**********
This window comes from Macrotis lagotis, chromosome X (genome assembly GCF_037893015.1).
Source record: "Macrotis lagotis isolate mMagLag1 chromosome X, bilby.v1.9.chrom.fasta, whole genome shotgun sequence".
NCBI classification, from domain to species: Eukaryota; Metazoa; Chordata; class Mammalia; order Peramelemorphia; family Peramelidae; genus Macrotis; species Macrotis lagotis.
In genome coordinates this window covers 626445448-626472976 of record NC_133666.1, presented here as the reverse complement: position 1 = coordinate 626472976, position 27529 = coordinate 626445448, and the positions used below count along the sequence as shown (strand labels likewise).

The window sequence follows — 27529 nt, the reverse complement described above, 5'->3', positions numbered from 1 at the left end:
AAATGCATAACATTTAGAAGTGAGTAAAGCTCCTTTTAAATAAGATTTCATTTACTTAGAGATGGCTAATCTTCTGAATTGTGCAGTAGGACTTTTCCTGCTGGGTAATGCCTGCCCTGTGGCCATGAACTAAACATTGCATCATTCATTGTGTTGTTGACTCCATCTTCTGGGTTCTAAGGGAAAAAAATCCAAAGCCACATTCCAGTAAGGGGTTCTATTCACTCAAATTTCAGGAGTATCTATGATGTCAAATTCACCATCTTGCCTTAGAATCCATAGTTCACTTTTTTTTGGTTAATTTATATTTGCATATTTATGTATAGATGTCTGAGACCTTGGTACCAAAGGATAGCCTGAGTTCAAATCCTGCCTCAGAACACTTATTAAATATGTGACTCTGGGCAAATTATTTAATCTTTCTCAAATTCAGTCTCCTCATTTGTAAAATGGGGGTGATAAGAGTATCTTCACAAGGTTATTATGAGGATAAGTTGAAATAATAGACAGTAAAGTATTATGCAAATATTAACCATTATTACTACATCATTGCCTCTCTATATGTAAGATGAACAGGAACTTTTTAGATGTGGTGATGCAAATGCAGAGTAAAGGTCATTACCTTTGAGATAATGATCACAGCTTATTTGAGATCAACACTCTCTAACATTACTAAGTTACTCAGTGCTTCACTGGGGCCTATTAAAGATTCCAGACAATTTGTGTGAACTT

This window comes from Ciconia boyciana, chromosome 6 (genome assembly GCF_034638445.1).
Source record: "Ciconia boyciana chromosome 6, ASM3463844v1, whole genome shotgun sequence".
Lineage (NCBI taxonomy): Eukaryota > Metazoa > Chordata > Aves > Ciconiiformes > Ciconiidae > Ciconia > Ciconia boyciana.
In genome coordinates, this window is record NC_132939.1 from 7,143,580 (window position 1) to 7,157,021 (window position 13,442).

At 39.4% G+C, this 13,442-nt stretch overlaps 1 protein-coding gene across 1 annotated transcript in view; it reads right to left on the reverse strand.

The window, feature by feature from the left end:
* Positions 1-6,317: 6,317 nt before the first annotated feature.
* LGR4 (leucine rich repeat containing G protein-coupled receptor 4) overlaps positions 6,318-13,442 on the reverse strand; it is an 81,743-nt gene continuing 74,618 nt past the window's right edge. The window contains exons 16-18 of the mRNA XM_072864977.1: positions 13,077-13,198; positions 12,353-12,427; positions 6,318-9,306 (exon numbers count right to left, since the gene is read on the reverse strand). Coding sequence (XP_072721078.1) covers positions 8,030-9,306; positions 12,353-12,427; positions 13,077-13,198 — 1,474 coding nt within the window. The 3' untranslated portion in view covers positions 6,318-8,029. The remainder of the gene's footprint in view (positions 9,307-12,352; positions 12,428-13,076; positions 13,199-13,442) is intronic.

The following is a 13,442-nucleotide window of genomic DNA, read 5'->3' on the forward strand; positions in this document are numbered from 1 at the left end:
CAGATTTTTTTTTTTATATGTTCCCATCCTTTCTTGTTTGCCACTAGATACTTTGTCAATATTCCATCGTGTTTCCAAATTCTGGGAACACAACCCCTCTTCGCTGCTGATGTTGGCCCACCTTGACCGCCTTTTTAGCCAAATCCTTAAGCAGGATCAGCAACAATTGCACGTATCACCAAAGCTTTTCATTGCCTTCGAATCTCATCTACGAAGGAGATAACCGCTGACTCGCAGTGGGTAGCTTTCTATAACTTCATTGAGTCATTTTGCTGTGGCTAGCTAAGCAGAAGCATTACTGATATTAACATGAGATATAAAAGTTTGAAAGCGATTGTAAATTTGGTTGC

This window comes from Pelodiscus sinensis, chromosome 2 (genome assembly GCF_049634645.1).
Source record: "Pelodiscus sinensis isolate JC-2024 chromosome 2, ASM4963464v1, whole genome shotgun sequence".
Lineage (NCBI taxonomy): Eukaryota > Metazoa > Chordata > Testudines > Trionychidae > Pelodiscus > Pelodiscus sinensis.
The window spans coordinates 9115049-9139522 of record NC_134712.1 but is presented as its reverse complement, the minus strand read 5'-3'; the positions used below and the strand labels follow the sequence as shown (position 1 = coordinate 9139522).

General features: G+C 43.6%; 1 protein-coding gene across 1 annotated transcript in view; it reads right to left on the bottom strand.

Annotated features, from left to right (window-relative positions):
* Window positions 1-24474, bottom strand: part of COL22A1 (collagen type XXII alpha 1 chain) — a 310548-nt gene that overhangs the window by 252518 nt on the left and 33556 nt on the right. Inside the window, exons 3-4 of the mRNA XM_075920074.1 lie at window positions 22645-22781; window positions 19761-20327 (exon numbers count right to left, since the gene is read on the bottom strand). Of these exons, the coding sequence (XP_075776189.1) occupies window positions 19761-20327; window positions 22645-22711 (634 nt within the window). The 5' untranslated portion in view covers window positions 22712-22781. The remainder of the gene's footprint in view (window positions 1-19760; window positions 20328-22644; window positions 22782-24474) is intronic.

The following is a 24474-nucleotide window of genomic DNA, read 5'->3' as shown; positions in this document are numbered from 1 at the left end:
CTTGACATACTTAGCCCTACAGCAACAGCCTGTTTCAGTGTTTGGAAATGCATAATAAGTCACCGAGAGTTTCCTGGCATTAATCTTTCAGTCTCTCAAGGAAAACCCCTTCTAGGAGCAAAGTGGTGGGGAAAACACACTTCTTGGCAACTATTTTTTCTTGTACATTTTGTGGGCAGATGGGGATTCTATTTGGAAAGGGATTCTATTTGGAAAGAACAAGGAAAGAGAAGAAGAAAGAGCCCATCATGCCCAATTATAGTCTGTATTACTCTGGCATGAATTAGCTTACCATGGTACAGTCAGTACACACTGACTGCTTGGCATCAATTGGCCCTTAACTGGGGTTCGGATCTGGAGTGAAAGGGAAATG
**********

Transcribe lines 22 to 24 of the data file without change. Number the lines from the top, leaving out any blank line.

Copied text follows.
Annotated features, from left to right (window-relative positions):
* Window positions 1-24474, bottom strand: part of COL22A1 (collagen type XXII alpha 1 chain) — a 310548-nt gene that overhangs the window by 252518 nt on the left and 33556 nt on the right. Inside the window, exons 3-4 of the mRNA XM_075920074.1 lie at window positions 22645-22781; window positions 19761-20327 (exon numbers count right to left, since the gene is read on the bottom strand). Of these exons, the coding sequence (XP_075776189.1) occupies window positions 19761-20327; window positions 22645-22711 (634 nt within the window). The 5' untranslated portion in view covers window positions 22712-22781. The remainder of the gene's footprint in view (window positions 1-19760; window positions 20328-22644; window positions 22782-24474) is intronic.

The following is a 24474-nucleotide window of genomic DNA, read 5'->3' as shown; positions in this document are numbered from 1 at the left end: